By Tristan Ayela Beardmore
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Run The Jewels 3

This article is over 4 years, 11 months old
Issue 421

Judging by the opening track you might think that Run The Jewels spent the two years since their last album in anger-management classes. Compared to the in-your-face opening line of their previous album (“I’m gonna bang this bitch the fuck out!”), RTJ3’s opener “Down” reflects on dark days trying to cope with “a pure absence of hope”.

But these aren’t downbeat observations. RTJ draw strength from those times, resolving instead relentlessly to assert themselves through their music. The anger of the previous two albums is still here, only much more focused.

RTJ3 sees Killer Mike and El-P settle comfortably into two different, but very complimentary, corners. Mike’s vocal style is fully realised as he effortlessly reels off rhythmic rhymes bristling with hostility made even more menacing by his Atlanta drawl. “Talk To Me” exemplifies this delivery with Killer Mike delivering bars that recall Ice Cube’s unbridled aggression on early NWA records. The content is bang up to date though, with the two-man crew taking shots at Donald Trump, the military and All Lives Matter along the way.

Similarly, El-P has found his place. The production on display here combines clean and fresh sounding samples with the thick, grimy aesthetic that made the last album so great. Tracks like 2100 manage to introduce new sounds without the track sounding cluttered. A word has to be said for the basslines on this album, which are so enormous that they should come with a health and safety warning.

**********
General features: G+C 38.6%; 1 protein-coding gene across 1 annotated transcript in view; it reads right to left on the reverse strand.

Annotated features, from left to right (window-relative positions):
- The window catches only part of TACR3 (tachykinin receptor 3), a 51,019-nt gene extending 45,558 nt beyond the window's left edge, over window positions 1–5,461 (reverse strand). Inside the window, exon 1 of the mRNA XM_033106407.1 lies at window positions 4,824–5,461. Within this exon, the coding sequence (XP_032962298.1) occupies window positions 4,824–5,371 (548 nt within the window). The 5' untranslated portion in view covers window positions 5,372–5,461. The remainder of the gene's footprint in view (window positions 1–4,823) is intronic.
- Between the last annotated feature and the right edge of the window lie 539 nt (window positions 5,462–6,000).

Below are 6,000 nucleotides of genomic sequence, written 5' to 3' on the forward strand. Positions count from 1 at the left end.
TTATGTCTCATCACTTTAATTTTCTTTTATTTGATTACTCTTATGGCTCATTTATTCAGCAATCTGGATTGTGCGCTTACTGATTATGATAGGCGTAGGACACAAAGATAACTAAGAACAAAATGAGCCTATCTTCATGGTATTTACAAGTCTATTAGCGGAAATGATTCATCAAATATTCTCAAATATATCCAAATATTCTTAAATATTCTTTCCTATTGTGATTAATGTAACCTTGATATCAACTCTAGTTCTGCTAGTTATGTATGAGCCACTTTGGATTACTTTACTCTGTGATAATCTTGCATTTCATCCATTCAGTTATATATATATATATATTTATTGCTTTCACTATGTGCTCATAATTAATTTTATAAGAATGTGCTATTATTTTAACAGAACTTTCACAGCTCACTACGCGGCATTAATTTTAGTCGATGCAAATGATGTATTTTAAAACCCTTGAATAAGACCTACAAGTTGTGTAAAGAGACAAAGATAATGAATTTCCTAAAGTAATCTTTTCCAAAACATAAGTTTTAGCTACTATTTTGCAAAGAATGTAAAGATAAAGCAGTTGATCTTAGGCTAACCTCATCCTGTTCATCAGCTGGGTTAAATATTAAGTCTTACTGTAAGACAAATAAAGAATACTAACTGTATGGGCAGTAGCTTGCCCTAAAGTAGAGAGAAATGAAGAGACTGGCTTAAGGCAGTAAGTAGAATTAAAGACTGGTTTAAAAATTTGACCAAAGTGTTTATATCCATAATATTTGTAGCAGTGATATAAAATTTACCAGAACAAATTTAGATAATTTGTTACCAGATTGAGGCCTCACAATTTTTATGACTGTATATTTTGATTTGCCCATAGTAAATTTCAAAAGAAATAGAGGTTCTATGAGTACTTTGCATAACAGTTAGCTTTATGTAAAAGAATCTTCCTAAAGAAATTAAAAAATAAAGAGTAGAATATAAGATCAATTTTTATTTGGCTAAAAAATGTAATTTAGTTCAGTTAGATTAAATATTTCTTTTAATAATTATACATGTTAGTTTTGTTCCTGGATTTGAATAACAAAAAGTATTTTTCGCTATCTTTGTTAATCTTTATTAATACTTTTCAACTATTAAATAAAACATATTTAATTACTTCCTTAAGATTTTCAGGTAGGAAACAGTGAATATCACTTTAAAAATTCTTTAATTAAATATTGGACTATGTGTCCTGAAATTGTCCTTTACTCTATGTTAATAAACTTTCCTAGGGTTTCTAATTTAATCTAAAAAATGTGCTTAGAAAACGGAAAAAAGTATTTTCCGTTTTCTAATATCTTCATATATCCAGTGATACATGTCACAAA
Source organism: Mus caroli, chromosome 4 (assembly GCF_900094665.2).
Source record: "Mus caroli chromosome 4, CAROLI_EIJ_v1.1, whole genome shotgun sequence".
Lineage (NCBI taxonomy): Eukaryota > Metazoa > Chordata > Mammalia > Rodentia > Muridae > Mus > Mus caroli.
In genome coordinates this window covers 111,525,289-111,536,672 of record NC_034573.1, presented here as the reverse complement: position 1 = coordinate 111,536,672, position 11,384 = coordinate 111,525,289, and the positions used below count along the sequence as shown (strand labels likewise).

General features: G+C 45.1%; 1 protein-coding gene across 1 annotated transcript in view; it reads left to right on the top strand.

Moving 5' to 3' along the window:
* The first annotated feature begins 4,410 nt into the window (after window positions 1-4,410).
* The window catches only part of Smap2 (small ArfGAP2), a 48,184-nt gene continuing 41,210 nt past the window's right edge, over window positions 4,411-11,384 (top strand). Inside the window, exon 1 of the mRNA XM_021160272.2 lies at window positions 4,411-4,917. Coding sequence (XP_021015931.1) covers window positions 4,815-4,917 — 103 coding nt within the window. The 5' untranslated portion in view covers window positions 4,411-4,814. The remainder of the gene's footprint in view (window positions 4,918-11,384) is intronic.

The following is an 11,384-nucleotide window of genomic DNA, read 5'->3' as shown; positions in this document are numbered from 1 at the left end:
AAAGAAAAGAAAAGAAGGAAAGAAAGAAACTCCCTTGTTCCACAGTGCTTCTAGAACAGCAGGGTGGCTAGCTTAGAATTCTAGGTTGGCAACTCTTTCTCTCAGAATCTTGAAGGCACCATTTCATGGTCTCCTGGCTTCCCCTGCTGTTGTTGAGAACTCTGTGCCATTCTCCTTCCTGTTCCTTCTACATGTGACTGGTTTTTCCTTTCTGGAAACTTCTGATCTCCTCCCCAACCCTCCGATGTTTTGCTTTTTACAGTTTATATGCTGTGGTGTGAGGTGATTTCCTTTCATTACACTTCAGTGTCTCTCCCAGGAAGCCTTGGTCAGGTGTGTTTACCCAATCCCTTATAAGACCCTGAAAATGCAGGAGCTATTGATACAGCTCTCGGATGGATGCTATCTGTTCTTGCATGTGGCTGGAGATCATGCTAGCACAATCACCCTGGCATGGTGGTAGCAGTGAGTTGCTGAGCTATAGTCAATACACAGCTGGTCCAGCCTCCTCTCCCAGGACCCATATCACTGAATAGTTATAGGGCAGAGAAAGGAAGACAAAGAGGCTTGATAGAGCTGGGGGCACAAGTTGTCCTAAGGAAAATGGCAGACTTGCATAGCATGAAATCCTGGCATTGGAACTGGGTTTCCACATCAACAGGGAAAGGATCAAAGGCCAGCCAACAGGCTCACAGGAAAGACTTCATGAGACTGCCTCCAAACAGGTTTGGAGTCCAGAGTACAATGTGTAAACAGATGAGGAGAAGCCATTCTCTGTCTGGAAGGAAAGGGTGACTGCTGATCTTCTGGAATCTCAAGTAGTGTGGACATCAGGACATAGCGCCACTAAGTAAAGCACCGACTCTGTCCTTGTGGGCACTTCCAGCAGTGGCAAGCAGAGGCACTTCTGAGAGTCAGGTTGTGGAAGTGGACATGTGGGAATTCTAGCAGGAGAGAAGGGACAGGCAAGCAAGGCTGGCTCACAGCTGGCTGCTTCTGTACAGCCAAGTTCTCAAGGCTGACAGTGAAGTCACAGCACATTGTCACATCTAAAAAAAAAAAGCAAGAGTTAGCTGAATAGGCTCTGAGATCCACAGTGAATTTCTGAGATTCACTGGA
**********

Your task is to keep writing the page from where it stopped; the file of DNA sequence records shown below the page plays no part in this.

Not only has El-P perfected his production, but this record allowed him to carve out a unique rap style which balances out Mike’s direct, no-nonsense approach. Where Killer Mike informs someone before he knocks them on their ass, El-P’s threats are veiled by frenzied, maniacal references that suggest he’s so unhinged he will savage anything that he disagrees with.

In short this album is a call to arms. Mike and El-P are the best at what they do and they know it, so they feel no danger in taking aim at the US’s oppressive economic structures or the CEOs who run that system. References to Malcolm X’s “The Bullet or the Ballot” speech act as a demand for protest — which may need to be violent. This is not a cheerful record, as the future of America’s “classless masses” (Killer Mike’s words) is looking tough, but it is an optimistic one; RTJ are clear in the belief that people have the power to realise their full potential.

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